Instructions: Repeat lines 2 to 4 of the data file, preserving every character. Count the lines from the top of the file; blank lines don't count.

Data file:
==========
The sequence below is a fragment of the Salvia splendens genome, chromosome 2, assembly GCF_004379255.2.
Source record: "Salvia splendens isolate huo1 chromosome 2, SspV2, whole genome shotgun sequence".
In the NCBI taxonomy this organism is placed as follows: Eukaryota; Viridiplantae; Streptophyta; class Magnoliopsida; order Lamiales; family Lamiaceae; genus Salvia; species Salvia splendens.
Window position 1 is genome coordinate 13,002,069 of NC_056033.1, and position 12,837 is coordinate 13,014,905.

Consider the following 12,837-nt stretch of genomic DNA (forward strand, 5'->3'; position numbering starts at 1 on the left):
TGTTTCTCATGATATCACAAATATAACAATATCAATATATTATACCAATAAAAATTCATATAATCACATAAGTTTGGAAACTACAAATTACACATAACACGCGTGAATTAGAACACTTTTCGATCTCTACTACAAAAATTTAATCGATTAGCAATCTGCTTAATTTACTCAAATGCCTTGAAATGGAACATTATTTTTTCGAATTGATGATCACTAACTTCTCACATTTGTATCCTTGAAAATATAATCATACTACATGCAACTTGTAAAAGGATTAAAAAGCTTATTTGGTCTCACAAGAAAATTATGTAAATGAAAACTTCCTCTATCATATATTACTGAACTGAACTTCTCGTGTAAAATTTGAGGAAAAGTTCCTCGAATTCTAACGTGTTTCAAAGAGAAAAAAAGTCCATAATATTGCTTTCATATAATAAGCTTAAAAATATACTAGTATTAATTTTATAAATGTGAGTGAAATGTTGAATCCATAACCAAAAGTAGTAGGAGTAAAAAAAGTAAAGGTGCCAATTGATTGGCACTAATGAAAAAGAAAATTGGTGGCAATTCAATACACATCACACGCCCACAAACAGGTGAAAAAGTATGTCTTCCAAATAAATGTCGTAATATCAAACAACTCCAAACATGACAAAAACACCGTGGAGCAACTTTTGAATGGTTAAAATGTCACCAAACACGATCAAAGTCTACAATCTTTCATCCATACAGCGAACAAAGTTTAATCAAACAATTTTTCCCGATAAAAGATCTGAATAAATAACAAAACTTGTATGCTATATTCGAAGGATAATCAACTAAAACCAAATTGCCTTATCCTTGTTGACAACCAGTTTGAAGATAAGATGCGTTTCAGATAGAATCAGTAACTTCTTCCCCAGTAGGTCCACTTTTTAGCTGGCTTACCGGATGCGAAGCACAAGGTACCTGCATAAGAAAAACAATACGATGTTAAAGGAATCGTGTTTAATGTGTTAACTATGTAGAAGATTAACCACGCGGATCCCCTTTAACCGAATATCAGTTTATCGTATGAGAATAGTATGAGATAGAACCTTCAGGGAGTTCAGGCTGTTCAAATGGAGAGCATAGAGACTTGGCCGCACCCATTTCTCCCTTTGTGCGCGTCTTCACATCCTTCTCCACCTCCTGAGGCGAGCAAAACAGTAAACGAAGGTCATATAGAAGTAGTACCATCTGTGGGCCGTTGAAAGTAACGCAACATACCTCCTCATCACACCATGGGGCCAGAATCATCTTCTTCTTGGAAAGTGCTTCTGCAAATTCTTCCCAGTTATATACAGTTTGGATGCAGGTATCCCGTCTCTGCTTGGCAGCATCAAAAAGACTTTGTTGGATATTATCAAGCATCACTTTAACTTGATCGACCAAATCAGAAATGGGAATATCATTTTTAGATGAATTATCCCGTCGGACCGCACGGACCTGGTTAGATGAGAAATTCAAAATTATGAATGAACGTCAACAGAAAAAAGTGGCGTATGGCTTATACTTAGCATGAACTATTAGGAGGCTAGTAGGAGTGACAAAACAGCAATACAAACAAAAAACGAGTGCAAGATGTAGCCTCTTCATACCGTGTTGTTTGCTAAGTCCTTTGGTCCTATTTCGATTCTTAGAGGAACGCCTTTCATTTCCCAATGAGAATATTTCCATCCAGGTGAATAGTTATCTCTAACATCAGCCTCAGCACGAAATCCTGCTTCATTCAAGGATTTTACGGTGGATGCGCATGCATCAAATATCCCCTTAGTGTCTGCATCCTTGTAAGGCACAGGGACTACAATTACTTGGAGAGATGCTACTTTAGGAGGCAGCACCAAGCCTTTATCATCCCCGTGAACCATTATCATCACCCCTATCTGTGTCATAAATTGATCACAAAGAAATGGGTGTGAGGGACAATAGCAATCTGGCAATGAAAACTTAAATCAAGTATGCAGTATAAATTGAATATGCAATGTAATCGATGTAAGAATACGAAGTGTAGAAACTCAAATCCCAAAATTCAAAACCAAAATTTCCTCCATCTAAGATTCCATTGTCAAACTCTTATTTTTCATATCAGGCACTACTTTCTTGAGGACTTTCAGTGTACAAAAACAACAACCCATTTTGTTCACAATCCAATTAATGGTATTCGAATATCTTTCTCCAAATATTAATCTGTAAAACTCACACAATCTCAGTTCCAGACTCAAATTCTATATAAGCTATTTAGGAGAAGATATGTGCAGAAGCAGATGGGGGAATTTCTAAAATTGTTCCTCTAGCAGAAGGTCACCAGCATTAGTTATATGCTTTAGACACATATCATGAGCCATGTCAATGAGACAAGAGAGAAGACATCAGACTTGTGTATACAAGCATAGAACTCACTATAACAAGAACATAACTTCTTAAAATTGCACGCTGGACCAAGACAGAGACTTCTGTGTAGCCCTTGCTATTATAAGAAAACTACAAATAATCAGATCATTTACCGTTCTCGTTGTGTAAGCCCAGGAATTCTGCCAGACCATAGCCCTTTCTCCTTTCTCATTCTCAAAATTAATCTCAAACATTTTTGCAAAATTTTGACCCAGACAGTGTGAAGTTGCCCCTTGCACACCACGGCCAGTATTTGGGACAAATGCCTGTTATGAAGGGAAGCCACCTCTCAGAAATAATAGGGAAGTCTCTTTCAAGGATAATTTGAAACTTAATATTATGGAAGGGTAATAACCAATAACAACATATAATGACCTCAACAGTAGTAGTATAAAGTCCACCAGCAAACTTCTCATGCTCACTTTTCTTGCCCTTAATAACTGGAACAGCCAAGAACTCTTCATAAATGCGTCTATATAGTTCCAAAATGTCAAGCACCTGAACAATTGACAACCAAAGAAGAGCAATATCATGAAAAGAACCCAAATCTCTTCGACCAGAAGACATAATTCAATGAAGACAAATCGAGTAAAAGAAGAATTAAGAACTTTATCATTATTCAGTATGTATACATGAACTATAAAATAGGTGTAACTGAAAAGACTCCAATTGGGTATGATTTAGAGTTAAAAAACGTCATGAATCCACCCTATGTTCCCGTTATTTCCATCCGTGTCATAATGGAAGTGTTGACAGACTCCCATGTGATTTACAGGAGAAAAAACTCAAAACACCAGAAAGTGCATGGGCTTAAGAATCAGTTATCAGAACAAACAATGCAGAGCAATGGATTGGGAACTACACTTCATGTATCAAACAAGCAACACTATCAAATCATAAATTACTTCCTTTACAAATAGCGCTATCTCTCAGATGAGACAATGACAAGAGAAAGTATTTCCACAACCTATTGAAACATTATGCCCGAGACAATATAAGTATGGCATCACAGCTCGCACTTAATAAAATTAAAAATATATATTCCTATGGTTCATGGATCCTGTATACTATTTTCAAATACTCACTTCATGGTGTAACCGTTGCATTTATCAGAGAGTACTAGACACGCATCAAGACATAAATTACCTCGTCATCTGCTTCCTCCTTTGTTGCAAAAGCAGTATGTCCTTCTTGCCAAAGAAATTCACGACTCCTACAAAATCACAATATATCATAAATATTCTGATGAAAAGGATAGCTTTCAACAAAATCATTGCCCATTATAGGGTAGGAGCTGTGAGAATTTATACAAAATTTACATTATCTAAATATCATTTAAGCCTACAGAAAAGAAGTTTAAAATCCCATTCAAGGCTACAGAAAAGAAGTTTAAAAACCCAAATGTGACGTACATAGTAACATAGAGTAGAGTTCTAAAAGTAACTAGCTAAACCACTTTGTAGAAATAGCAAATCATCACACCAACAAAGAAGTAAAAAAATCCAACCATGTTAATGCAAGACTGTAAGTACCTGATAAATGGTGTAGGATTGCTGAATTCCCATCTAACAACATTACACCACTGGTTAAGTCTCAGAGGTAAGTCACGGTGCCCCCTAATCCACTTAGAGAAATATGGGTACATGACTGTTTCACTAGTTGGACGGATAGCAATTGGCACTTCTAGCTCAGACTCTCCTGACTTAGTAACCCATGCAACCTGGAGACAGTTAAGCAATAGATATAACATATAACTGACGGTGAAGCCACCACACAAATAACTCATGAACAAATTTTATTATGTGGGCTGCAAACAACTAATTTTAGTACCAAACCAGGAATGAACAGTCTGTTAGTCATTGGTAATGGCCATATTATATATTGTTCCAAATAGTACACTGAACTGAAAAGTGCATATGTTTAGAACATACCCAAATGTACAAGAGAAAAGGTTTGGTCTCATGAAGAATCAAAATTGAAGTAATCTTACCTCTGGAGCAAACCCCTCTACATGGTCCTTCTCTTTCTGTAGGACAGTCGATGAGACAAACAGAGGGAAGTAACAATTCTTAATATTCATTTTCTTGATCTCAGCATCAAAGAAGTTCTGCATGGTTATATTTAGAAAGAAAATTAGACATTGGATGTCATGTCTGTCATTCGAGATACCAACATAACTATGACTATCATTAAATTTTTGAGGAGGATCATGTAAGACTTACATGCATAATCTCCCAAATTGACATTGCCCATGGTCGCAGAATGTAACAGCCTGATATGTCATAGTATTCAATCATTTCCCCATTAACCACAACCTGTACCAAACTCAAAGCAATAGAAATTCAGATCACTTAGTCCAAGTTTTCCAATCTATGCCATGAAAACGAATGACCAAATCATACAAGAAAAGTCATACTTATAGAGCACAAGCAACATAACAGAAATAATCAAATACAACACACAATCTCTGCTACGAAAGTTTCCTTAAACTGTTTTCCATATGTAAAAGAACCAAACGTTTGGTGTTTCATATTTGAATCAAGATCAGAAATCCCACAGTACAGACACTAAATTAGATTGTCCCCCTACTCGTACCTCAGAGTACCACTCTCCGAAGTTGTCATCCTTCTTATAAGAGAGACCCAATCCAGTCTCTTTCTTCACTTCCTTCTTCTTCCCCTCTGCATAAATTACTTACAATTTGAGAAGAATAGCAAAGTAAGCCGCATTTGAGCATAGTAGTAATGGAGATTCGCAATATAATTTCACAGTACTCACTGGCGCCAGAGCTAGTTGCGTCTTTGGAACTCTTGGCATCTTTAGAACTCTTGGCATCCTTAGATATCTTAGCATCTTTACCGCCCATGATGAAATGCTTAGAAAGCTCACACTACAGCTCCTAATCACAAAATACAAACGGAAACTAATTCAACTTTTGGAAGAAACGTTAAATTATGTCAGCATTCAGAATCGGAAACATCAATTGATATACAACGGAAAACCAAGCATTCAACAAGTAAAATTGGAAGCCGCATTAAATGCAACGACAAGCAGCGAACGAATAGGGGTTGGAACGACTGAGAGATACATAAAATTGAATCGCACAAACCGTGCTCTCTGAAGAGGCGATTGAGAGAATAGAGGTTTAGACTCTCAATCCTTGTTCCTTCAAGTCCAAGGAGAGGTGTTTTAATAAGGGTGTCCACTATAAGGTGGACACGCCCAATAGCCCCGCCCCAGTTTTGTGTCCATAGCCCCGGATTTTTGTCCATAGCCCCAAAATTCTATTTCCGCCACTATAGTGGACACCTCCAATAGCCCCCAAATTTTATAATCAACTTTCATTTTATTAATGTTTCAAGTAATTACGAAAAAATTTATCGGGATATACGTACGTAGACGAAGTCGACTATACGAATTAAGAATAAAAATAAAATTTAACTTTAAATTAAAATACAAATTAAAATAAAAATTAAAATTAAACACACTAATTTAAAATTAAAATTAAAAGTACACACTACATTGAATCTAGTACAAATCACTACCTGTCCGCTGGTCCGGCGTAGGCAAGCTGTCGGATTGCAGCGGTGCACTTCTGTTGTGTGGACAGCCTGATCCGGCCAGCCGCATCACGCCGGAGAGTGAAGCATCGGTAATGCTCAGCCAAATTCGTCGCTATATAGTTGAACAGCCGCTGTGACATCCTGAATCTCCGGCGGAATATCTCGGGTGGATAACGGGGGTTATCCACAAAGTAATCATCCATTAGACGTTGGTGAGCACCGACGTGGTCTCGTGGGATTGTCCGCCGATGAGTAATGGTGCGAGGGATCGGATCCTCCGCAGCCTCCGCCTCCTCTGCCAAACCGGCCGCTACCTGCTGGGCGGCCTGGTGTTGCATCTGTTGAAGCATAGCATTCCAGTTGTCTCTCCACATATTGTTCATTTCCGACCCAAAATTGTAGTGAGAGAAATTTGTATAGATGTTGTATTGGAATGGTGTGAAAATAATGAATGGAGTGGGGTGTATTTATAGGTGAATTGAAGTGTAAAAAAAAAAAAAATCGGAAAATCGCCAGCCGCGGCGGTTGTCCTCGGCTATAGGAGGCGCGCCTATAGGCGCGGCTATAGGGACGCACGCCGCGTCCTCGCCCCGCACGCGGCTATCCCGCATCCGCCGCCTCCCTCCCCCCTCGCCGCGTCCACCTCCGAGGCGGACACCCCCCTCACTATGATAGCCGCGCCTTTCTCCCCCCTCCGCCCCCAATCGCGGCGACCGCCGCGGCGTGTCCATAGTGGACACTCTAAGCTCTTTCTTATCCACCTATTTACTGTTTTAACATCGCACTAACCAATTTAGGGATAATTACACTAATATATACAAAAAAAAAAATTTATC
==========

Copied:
Source record: "Salvia splendens isolate huo1 chromosome 2, SspV2, whole genome shotgun sequence".
In the NCBI taxonomy this organism is placed as follows: Eukaryota; Viridiplantae; Streptophyta; class Magnoliopsida; order Lamiales; family Lamiaceae; genus Salvia; species Salvia splendens.
Window position 1 is genome coordinate 13,002,069 of NC_056033.1, and position 12,837 is coordinate 13,014,905.